3 Ways Your Relationship With Your Parents Changes Post-Graduation

By Kailey Walters on June 10, 2018

Life after graduation is undoubtedly a time of significant transition in many regards. To quote a classic graduation speech cliche, it is a new chapter in your book. And while that’s true in many ways — for your social life, your academic life, your career, etc. — one of the less frequently mentioned changes is your relationship with your parents.

After all, for the entirety of your lives up to now, your parents have probably played an immensely important role. They were there when you were six and you tripped over your untied shoelaces on the playground; they were the ones who imposed a curfew on you in middle school and high school; they saw you off on your first day of college. Even throughout college, your parents were likely a huge guiding force emotionally, mentally, psychologically, financially, etc. That’s not to say they won’t continue to be there for you in all those ways, because they surely will be. After graduation, however, your relationship with them undeniably starts to change — perhaps subtly, but still in noticeable, significant ways.

graduation, pose, woman


1. You move back home.

If you spent your college years living away from home, perhaps in a dorm on campus or in your own apartment, the transition from living on your own to being back home again with your parents is a big one. After spending four years learning how to be independent, moving back home to live with your parents could lead to a lot of different feelings — both for you and for your parents.

For one thing, being at home probably limits your freedom. Whereas before you may have been used to coming back to your room well past midnight and sleeping in past noon, being at home forces you to be more aware that your parents are also in the house and that they probably don’t want you to be coming back so late. As a result, your relationship with your parents could potentially become strained. For you in particular, it could turn into a struggle over wanting to live out the independent skills you’ve gained over the years, and trying not to upset your parents unnecessarily over the little things.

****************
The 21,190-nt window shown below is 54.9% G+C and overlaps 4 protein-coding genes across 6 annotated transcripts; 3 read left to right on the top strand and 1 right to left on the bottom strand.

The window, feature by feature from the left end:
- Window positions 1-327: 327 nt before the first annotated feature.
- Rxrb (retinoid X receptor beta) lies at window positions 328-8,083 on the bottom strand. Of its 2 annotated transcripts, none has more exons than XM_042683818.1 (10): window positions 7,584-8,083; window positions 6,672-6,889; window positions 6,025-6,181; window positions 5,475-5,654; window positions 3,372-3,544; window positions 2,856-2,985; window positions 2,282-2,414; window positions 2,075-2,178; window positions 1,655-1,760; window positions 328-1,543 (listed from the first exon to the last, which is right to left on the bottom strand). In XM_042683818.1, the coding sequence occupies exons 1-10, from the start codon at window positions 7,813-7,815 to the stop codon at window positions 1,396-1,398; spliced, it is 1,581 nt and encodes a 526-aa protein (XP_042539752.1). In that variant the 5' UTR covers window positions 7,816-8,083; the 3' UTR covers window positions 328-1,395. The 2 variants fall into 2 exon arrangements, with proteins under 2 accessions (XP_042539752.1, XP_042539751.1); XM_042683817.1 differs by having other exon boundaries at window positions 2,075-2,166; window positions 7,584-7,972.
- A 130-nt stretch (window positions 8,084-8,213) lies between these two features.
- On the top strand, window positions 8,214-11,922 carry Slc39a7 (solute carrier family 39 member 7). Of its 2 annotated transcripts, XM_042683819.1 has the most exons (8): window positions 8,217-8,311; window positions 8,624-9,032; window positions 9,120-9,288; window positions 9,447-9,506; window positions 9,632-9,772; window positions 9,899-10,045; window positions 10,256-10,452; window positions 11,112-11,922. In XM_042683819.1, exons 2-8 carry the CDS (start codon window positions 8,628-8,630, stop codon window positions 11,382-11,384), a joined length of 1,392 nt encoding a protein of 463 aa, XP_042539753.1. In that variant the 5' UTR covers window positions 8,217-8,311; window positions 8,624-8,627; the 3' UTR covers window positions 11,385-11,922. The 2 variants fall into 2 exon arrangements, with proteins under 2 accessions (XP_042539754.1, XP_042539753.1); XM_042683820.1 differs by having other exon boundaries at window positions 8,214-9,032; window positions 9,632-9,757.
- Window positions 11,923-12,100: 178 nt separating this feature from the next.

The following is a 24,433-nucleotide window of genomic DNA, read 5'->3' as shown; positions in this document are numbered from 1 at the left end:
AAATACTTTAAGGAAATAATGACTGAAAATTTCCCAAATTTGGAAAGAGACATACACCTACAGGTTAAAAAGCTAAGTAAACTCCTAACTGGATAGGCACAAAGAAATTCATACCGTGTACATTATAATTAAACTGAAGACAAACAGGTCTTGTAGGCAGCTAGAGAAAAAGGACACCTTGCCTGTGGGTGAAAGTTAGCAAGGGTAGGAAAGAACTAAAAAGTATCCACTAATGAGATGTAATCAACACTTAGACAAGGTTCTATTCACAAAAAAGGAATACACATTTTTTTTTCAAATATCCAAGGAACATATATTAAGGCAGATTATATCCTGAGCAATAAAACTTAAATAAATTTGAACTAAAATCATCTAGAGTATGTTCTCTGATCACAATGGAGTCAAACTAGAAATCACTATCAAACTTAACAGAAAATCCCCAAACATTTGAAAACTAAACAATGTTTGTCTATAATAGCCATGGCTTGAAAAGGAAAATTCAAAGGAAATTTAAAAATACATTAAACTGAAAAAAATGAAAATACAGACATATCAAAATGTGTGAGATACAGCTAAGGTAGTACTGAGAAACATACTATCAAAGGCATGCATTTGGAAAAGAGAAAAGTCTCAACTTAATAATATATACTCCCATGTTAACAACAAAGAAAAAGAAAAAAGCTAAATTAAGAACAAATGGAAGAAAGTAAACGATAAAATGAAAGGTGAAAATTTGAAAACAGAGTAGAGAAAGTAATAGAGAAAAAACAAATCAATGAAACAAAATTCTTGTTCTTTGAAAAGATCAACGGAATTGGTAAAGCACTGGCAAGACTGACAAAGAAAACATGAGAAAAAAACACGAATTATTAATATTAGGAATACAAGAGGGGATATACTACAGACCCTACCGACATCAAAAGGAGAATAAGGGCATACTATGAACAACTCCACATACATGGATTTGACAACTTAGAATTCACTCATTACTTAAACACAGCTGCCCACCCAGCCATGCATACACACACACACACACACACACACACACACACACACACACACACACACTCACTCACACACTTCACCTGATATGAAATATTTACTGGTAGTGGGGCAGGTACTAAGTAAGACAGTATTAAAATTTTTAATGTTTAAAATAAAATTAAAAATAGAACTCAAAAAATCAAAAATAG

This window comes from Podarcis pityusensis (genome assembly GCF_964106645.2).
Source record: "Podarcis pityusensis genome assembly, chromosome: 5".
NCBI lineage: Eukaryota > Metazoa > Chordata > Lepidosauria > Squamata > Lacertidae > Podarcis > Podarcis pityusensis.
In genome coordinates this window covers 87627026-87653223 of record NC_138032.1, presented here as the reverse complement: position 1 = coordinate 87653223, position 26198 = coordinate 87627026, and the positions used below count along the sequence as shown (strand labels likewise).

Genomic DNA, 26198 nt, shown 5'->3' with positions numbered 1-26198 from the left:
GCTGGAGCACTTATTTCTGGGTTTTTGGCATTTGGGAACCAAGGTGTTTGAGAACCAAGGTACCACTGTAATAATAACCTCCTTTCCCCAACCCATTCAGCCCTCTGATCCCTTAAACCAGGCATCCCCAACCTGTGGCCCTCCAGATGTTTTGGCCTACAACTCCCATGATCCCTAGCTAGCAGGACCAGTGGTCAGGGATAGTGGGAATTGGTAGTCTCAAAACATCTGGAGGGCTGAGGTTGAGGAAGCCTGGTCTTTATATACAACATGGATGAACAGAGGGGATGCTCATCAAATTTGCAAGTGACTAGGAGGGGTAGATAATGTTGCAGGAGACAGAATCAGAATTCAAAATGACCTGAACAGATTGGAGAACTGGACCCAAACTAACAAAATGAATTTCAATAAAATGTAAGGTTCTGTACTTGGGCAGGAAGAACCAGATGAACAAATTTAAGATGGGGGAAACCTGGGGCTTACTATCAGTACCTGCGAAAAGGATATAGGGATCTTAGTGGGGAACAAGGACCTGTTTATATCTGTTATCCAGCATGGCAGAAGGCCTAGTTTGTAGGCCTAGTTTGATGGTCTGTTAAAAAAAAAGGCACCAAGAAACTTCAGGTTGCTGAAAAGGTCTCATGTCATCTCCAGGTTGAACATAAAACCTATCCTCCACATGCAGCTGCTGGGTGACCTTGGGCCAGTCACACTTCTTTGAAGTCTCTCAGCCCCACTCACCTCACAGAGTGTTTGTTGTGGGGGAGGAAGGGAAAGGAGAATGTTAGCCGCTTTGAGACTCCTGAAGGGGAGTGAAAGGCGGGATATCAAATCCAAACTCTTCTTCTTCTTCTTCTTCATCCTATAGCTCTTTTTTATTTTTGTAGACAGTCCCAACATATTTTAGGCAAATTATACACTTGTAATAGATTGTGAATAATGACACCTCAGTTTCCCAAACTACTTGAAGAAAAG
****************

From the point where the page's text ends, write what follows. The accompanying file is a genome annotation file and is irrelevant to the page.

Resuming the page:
On the other hand, however, moving back home after a long period of being away can sometimes bring you closer to your parents. If you generally enjoy spending time with your parents and don’t feel burdened by their house rules, living at home again could be a period of rest and peace for you. If this is the case, take advantage of that time at home to strengthen your relationship with your parents. Spend time with them and offer to take care of some of the household chores and responsibilities. Doing so will show that, among the changes you experienced while at college, one of them was becoming more mature, respectful, and responsible.

airplane, sky, building


2. You move farther away from home.

On the opposite end of the spectrum is the possibility that you move even farther away from your parents, or at least maintain some significant physical distance from them. Doing so can change your relationship with them in a variety of ways. Perhaps moving farther away gives you the chance to become even more independent and mature, so that you no longer need to rely on your parents for many things.

Yet, another option is that moving farther away could, in some regards, bring you closer to your parents. After all, being away for college most likely allowed you to appreciate your parents more because they were there for you during your difficult times and supported you no matter what. Being away from home post-graduation, in that sense, could lead to a heightened appreciation for your parents. Not only are you grateful for their constant support and love, but you’re also more aware of how much responsibility and effort are involved in paying bills, shopping for groceries, and doing a lot of adult-like things.

3. You realize that your parents are still growing and learning about life, too.

For most of your life, it was probably easiest to assume that your parents had the answers to everything. But now that you are an adult yourself and are learning to grapple with the challenges of adulthood, you realize — pretty quickly — that being an adult doesn’t mean you have all the answers. If anything, it means that you have even more questions as life continually springs new information and situations on you. Going through these challenges allows you to gain a different perspective on your parents, so that you can see them as more than just parents but as real, changing, developing people with their own flaws, questions, struggles, hopes, and aspirations.

Seeing them in this new light can help both you and your parents relate to one another more, potentially leading to the beginning of a new and wonderful relationship with them.

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